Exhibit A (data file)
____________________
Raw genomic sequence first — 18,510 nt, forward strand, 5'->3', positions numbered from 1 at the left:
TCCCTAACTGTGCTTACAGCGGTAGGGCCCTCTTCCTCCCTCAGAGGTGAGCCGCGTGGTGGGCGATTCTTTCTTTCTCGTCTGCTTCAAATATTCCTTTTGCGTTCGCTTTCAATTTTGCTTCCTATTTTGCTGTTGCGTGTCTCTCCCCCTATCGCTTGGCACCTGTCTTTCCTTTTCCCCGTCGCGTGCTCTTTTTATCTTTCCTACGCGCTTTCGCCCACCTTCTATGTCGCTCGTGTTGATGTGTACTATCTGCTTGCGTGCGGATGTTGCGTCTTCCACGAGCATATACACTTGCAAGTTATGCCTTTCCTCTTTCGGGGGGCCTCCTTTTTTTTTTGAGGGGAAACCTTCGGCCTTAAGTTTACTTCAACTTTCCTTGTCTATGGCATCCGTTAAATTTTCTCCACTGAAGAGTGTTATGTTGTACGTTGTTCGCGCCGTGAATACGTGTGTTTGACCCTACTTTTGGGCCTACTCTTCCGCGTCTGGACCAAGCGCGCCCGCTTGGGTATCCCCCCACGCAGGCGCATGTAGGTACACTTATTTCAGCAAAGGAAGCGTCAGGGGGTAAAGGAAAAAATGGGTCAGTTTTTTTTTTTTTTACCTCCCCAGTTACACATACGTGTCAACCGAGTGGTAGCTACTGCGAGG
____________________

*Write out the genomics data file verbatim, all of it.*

Raw genomic sequence first — 18,510 nt, forward strand, 5'->3', positions numbered from 1 at the left:
TCCCTAACTGTGCTTACAGCGGTAGGGCCCTCTTCCTCCCTCAGAGGTGAGCCGCGTGGTGGGCGATTCTTTCTTTCTCGTCTGCTTCAAATATTCCTTTTGCGTTCGCTTTCAATTTTGCTTCCTATTTTGCTGTTGCGTGTCTCTCCCCCTATCGCTTGGCACCTGTCTTTCCTTTTCCCCGTCGCGTGCTCTTTTTATCTTTCCTACGCGCTTTCGCCCACCTTCTATGTCGCTCGTGTTGATGTGTACTATCTGCTTGCGTGCGGATGTTGCGTCTTCCACGAGCATATACACTTGCAAGTTATGCCTTTCCTCTTTCGGGGGGCCTCCTTTTTTTTTTGAGGGGAAACCTTCGGCCTTAAGTTTACTTCAACTTTCCTTGTCTATGGCATCCGTTAAATTTTCTCCACTGAAGAGTGTTATGTTGTACGTTGTTCGCGCCGTGAATACGTGTGTTTGACCCTACTTTTGGGCCTACTCTTCCGCGTCTGGACCAAGCGCGCCCGCTTGGGTATCCCCCCACGCAGGCGCATGTAGGTACACTTATTTCAGCAAAGGAAGCGTCAGGGGGTAAAGGAAAAAATGGGTCAGTTTTTTTTTTTTTTACCTCCCCAGTTACACATACGTGTCAACCGAGTGGTAGCTACTGCGAGG